The history of Marshfield.net...
It all started back in the '70s when I was working for Bolt Beranek & Newman in Cambridge. I was a field service representative, installing nodes of what was at that time the Arpanet, and ultimately became today's Internet. The 'net became a big part of my life.
After I left BBN, I went to work for other companies that had Internet connections of one sort or another, so I was able to stay connected.
In 1993, I went to work for a company in Boston that had no Internet connection whatsoever. I felt badly disconnected, and needed to do something about it. Consumer Internet connections were rare and fairly expensive. Online services like Compuserve, Genie, Prodigy and newcomer America Online were self-contained and offered no connection to the Internet.
I built a DOS-based BBS in my basement with a couple of dial-in modems. It was no different than a thousand other online bulletin board services that were all the rage at that time, with the exception that I had a connection to the Internet. It was a simple dial-up connection to a provider in Wellesley.
This connection merely transferred email and Usenet news, but at this point the World Wide Web was still a curiosity populated with nerds and geeks.
The term "Information Superhighway" had just recently been coined, so I registered the domain ssih.com (South Shore Information Superhighway).
After a year of this, I discovered another provider, Xensei, in Quincy. Jeff Morris, owner of Xensei, convinced me to move my DOS BBS to his facility and convert it into a "real" UNIX server. This worked well. Great connectivity, and a server that had a lot of higher-level Internet applications.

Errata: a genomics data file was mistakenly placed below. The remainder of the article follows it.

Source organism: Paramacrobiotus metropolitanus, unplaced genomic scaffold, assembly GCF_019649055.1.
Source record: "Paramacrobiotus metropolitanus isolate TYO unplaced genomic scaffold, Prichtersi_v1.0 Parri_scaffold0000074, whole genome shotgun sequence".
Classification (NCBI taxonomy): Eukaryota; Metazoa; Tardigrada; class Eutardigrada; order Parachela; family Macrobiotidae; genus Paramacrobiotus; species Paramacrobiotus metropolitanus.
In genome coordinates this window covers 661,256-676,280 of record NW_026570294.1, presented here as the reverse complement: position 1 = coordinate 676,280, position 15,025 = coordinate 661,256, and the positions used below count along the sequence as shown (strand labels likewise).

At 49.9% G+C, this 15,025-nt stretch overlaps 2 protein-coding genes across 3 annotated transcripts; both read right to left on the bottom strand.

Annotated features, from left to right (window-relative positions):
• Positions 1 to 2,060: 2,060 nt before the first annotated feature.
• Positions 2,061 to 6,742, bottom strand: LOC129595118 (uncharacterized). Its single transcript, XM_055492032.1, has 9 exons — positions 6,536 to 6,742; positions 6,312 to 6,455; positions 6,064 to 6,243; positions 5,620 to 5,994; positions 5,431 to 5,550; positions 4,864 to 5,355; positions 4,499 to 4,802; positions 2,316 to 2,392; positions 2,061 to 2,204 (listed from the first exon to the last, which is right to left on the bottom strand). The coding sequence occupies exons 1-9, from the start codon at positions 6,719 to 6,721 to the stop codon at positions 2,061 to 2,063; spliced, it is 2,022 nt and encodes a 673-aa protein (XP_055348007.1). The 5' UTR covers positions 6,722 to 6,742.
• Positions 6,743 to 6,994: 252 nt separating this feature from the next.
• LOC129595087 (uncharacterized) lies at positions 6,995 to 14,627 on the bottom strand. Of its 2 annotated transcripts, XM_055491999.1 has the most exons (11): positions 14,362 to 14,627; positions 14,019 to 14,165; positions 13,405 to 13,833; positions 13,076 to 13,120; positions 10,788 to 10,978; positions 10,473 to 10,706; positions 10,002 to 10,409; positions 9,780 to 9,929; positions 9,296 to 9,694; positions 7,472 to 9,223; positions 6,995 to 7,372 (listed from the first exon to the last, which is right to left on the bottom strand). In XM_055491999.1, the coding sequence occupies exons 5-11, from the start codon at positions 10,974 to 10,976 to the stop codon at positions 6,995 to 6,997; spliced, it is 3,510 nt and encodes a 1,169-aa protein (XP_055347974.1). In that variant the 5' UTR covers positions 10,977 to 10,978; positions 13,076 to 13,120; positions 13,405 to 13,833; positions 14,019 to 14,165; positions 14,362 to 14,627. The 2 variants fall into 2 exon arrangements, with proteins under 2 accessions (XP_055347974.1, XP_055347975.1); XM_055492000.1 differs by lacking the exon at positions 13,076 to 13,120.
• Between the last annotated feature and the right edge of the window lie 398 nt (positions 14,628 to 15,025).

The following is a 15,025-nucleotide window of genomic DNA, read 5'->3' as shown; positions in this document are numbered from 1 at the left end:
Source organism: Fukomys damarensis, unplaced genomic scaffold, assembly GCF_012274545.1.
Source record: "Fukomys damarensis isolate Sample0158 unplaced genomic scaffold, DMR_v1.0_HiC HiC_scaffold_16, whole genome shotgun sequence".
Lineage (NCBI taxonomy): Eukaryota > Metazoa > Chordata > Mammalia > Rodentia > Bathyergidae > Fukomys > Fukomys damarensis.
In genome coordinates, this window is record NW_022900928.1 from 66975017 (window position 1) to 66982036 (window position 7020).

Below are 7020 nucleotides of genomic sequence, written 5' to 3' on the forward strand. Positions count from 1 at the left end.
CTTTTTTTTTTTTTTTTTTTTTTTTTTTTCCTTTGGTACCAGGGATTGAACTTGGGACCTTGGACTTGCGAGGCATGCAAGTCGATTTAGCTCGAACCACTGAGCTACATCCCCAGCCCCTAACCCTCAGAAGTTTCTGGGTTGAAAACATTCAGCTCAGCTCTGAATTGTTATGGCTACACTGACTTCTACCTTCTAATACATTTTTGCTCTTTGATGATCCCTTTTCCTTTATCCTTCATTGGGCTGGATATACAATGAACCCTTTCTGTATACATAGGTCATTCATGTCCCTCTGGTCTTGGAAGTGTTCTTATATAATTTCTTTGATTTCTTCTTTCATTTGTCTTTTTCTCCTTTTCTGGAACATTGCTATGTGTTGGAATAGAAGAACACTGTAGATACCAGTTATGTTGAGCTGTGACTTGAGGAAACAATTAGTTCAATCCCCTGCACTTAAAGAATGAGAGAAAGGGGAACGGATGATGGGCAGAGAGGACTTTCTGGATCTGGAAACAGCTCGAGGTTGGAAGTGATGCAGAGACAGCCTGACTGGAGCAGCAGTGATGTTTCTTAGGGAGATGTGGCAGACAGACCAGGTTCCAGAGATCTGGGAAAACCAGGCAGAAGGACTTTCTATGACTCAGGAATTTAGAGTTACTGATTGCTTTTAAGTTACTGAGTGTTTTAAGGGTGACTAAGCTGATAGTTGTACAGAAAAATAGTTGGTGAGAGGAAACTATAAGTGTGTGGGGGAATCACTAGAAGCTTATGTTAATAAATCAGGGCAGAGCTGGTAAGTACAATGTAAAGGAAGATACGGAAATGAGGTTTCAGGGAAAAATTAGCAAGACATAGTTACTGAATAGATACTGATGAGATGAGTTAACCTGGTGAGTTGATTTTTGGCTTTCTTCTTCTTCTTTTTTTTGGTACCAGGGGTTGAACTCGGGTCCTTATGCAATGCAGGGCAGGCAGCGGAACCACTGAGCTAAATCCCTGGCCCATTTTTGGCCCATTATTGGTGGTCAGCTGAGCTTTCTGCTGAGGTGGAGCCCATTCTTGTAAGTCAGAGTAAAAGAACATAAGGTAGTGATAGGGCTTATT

Like a web server.
With a little spare time on my hands, I taught myself the basics of HTML website design. I also taught myself some rudimentary Photoshop. The next step was to find a subject for my web page.
Why not Marshfield?
So Marshfield's first website began as www.ssih.com/marshfield in 1996. The following year, I registered marshfield.net.
The site contained a lot of photos that I'd been snapping around town, some basic town information (phone numbers, town hall department reps, etc.), a Restaurant Guide, and a little online bulletin board that I called the "Marshfield Forum".
In August of '06, I turned the forum over to Ian Dashner for several reasons. This has given me some extra time to do things that I've wanted to do for some time - such as redesign Marshfield.net!!
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